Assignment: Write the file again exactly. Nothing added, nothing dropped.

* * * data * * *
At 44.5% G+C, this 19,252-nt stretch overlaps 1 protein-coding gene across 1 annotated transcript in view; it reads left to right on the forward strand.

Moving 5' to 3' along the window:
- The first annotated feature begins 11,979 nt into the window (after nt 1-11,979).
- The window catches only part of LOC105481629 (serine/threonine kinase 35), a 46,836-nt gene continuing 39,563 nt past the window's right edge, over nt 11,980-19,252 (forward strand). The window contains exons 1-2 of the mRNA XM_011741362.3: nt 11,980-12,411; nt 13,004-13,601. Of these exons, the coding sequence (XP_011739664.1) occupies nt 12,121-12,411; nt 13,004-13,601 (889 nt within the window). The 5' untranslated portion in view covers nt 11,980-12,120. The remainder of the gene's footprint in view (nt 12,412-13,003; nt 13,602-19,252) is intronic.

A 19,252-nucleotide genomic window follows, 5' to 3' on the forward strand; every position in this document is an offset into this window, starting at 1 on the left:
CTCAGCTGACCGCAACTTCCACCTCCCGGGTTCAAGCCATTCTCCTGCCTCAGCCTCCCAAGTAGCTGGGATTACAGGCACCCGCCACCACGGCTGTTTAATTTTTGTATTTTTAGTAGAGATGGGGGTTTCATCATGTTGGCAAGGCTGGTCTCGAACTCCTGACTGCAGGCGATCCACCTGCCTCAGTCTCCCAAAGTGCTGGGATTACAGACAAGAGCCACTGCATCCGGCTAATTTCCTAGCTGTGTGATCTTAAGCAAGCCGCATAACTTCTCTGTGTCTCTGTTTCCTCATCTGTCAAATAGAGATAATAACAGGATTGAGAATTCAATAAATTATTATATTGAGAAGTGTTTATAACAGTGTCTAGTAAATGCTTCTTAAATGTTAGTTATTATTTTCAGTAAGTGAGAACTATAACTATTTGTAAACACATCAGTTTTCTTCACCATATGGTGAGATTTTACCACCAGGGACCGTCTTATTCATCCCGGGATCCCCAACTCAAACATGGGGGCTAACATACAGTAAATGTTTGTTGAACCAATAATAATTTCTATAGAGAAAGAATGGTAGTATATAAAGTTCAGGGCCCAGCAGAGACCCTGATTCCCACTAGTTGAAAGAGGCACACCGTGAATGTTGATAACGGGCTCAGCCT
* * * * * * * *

At 44.5% G+C, this 19,252-nt stretch overlaps 1 protein-coding gene across 1 annotated transcript in view; it reads left to right on the forward strand.

Moving 5' to 3' along the window:
- The first annotated feature begins 11,979 nt into the window (after nt 1-11,979).
- The window catches only part of LOC105481629 (serine/threonine kinase 35), a 46,836-nt gene continuing 39,563 nt past the window's right edge, over nt 11,980-19,252 (forward strand). The window contains exons 1-2 of the mRNA XM_011741362.3: nt 11,980-12,411; nt 13,004-13,601. Of these exons, the coding sequence (XP_011739664.1) occupies nt 12,121-12,411; nt 13,004-13,601 (889 nt within the window). The 5' untranslated portion in view covers nt 11,980-12,120. The remainder of the gene's footprint in view (nt 12,412-13,003; nt 13,602-19,252) is intronic.

A 19,252-nucleotide genomic window follows, 5' to 3' on the forward strand; every position in this document is an offset into this window, starting at 1 on the left:
CTCAGCTGACCGCAACTTCCACCTCCCGGGTTCAAGCCATTCTCCTGCCTCAGCCTCCCAAGTAGCTGGGATTACAGGCACCCGCCACCACGGCTGTTTAATTTTTGTATTTTTAGTAGAGATGGGGGTTTCATCATGTTGGCAAGGCTGGTCTCGAACTCCTGACTGCAGGCGATCCACCTGCCTCAGTCTCCCAAAGTGCTGGGATTACAGACAAGAGCCACTGCATCCGGCTAATTTCCTAGCTGTGTGATCTTAAGCAAGCCGCATAACTTCTCTGTGTCTCTGTTTCCTCATCTGTCAAATAGAGATAATAACAGGATTGAGAATTCAATAAATTATTATATTGAGAAGTGTTTATAACAGTGTCTAGTAAATGCTTCTTAAATGTTAGTTATTATTTTCAGTAAGTGAGAACTATAACTATTTGTAAACACATCAGTTTTCTTCACCATATGGTGAGATTTTACCACCAGGGACCGTCTTATTCATCCCGGGATCCCCAACTCAAACATGGGGGCTAACATACAGTAAATGTTTGTTGAACCAATAATAATTTCTATAGAGAAAGAATGGTAGTATATAAAGTTCAGGGCCCAGCAGAGACCCTGATTCCCACTAGTTGAAAGAGGCACACCGTGAATGTTGATAACGGGCTCAGCCT